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NDIS trial sites in Hunter region of New South Wales may hold key lessons for Queensland as the NDIS rolls out this year

Lessons learned from the NDIS in NSW

Emma Breheny
29 April 2016

The National Disability Insurance Scheme (NDIS) continues to roll out across the country, with Queensland commencing a gradual implementation in January 2016. Daniel Buck, APAM, spoke at a Queensland Members’ Forum on 13 April.

Daniel, a former occupational therapist now in private practice physiotherapy, has worked with neurological patients for most of his career. Since 2013, he has participated in the Hunter region NDIS trial site in New South Wales and last year established Neuro Alliance, a practice devoted exclusively to neurological conditions. It’s one of many private practices established since the NDIS began.

‘I used to be one of two community physiotherapists in the Hunter but in the last 18 months, at least 10 more private community physiotherapists are now operating here,’ Daniel states.

As a clinician, you need to make a professional, evidence-based judgement that fits within the NDIS framework

The individualised funding packages available to NDIS participants—those people with a disability that use the scheme—mean that they have far greater choice about how they receive care. This creates opportunities for private practices but, as Daniel warns, the growth is bound to plateau.

‘Private practices need to be careful how they position their businesses. Solely focusing on the NDIS is risky, because it’s likely that policy will change in terms of both selection criteria of participants entering the scheme and the types of interventions funded.’

For now in the Hunter region, the focus of the NDIS is on maintenance and enablement. For physiotherapists there (and perhaps elsewhere), this may require a re-think of their usual treatment approaches that work towards rehabilitation and improving function. Daniel himself has found this challenging when establishing his private practice.

‘We have to be very clear with participants who approach our services that we’re not giving them false hope and not over-servicing. We have to stay within the scope of what the NDIS will actually fund.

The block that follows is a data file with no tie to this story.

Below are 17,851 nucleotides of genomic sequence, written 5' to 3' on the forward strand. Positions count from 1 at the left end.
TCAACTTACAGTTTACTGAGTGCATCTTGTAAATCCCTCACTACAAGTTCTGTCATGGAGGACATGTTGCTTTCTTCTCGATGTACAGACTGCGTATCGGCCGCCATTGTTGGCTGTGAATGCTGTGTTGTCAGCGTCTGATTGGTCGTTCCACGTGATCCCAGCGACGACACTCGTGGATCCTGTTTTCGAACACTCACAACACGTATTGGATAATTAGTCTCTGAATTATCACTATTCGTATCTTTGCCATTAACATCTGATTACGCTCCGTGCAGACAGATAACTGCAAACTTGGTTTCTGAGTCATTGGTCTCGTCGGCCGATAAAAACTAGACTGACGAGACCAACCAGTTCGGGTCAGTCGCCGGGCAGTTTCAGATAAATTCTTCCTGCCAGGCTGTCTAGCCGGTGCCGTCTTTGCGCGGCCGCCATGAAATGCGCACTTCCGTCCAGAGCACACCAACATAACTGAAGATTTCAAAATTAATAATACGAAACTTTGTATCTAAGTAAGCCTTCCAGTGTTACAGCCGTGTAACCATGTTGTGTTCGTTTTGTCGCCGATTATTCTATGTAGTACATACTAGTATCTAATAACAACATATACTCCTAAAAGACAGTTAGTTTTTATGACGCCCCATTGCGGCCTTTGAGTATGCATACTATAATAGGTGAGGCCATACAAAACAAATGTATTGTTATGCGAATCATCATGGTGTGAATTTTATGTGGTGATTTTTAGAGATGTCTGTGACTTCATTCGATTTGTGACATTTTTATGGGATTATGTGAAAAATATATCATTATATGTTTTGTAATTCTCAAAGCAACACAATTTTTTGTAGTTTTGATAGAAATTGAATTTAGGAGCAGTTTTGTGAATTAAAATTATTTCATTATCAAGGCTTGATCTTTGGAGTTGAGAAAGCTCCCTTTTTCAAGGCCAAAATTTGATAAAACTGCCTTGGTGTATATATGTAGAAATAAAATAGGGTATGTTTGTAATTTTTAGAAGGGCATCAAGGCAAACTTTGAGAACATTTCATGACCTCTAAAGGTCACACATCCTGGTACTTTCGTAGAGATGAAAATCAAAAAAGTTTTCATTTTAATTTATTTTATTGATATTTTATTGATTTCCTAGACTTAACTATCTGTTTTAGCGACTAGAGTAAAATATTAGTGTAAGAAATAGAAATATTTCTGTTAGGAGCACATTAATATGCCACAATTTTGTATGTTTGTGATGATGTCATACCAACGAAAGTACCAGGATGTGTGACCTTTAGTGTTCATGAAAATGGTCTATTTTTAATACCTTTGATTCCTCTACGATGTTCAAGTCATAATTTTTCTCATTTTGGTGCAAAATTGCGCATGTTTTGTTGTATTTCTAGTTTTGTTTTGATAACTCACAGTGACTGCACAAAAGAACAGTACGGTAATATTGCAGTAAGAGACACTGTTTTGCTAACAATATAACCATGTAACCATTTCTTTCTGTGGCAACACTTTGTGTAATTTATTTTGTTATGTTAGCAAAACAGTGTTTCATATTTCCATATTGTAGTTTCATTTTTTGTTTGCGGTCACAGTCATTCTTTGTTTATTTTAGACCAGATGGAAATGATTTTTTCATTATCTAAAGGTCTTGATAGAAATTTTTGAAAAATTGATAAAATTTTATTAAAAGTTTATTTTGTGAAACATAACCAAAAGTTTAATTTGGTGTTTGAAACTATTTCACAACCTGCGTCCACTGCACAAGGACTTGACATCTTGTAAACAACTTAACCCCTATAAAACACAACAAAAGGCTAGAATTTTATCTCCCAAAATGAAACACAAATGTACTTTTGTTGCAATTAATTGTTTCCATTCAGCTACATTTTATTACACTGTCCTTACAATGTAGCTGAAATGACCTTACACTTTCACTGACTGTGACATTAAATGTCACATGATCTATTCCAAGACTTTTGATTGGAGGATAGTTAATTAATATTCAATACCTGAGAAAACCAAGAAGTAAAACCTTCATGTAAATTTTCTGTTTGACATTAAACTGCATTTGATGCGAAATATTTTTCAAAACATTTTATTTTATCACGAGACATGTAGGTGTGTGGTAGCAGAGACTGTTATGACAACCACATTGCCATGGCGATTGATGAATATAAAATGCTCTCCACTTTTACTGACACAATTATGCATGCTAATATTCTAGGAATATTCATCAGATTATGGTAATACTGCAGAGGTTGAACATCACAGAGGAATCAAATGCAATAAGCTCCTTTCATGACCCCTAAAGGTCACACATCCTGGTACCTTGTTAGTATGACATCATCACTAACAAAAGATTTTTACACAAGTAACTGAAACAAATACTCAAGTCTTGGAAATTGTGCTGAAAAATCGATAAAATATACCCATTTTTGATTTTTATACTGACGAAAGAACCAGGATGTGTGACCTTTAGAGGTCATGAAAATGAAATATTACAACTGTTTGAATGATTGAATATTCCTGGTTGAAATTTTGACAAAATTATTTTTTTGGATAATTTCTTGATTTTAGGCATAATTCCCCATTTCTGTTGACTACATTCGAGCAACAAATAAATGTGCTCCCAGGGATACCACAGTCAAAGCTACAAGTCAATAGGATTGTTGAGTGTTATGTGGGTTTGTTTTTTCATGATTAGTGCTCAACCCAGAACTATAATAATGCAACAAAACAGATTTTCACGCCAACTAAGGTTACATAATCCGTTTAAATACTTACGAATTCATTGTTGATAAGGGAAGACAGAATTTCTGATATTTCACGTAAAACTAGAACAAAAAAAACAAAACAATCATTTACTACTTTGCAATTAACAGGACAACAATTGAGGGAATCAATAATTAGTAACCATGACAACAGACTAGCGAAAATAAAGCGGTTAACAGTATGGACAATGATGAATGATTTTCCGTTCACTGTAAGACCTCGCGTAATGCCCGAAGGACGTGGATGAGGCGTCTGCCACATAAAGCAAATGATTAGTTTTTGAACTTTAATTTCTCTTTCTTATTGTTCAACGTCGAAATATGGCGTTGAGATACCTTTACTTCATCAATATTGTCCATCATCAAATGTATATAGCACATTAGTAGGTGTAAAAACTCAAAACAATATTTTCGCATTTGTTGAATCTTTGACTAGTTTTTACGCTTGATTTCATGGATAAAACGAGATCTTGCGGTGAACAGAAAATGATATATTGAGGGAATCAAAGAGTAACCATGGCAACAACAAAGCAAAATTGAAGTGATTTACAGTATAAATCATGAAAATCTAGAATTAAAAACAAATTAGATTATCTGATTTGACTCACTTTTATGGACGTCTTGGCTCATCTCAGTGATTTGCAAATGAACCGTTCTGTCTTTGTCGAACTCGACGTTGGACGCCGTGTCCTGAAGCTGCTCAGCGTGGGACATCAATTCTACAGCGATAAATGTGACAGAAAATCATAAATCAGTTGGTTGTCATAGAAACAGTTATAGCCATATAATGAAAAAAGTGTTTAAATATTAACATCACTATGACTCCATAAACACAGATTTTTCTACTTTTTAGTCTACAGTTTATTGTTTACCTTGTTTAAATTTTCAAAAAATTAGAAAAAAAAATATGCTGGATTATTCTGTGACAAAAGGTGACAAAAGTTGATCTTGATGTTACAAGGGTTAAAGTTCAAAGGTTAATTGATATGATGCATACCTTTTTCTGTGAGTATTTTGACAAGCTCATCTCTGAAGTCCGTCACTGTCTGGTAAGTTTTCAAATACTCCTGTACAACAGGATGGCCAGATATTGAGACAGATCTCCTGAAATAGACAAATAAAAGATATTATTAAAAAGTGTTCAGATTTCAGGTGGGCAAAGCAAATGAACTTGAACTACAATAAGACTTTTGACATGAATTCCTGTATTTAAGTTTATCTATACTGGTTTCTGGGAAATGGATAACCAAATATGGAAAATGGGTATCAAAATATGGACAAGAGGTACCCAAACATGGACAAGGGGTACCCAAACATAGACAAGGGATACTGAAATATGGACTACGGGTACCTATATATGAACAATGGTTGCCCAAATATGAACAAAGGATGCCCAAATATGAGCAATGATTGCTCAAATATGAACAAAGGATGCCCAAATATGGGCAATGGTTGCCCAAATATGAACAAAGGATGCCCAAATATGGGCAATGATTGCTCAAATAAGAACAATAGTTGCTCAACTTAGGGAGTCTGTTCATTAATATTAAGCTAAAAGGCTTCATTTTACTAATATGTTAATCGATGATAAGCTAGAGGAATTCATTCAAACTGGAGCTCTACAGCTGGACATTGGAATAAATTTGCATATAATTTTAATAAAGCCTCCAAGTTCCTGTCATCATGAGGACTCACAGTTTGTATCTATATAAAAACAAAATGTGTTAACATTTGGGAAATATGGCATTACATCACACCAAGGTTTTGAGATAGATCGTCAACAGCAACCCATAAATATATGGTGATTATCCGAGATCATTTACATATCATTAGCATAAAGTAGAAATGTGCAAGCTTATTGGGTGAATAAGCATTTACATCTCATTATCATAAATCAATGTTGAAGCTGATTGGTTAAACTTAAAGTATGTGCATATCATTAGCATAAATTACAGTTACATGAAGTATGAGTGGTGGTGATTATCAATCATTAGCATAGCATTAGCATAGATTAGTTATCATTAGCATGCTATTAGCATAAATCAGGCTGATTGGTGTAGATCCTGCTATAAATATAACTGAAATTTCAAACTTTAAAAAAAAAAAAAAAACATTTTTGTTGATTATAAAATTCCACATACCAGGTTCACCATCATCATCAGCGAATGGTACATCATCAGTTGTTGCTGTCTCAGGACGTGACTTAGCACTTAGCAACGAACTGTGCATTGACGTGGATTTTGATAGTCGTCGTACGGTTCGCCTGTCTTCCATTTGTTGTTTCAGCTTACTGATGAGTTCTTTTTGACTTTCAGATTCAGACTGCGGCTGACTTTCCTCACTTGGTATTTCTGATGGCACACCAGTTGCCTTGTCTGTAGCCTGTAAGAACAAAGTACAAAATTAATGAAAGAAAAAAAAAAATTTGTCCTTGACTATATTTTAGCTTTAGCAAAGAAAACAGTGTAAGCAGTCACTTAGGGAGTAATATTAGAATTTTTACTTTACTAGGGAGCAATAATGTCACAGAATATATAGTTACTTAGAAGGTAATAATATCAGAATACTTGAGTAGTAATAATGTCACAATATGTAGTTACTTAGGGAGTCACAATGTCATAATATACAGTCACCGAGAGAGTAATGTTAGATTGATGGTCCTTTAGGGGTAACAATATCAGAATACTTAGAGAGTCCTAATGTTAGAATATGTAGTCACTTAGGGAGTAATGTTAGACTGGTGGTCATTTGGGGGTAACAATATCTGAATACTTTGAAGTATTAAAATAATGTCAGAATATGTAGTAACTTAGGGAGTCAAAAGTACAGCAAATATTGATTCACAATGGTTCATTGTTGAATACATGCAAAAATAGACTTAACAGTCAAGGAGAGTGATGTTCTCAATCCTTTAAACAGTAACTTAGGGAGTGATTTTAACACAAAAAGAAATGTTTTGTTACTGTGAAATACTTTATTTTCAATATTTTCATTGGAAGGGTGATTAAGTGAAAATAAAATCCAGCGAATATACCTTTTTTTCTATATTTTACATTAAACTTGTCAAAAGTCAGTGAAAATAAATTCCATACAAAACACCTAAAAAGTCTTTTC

‘It’s very easy for us as therapists to try to appease a participant, especially participants who might have high expectations of the NDIS. But as a clinician, you need to make a professional, evidence-based judgement that fits within the NDIS framework.

‘There’s a very grey area of medical versus non-medical intervention, and rehabilitation versus maintenance intervention.’

However, despite these initial issues as an NDIS provider, Daniel has found the scheme to be practical, functional and participant-focused. As a clinician, he also enjoys its multidisciplinary focus and has seen some great outcomes at his practice.

‘One of our patients is a 33-year-old woman who had a stroke at the age of 20. At that time, she had started a PhD and obviously had to stop but now, after some physiotherapy, occupational therapy and case coordination, she’s been able to return to university,’ he recalls.

He feels that metropolitan areas in New South Wales will be very ready for the full roll-out of the scheme from 1 July, but is less confident in the transition going smoothly in more rural and regional areas. Regardless of state or rurality, he advises physiotherapists that engaging in some prior education (either self-directed or formal) will be invaluable in learning how the scheme operates, particularly in areas that have already gone through the implementation phase.

‘Try to find out some of the quirks of the scheme and how your practice fits within the framework of the NDIS,’ he suggests.

‘My take-home messages for effectively operating in the NDIS would be to set up a framework in your practice at the outset, learn how to justify your services to decision-makers, and practice your report writing skills!’


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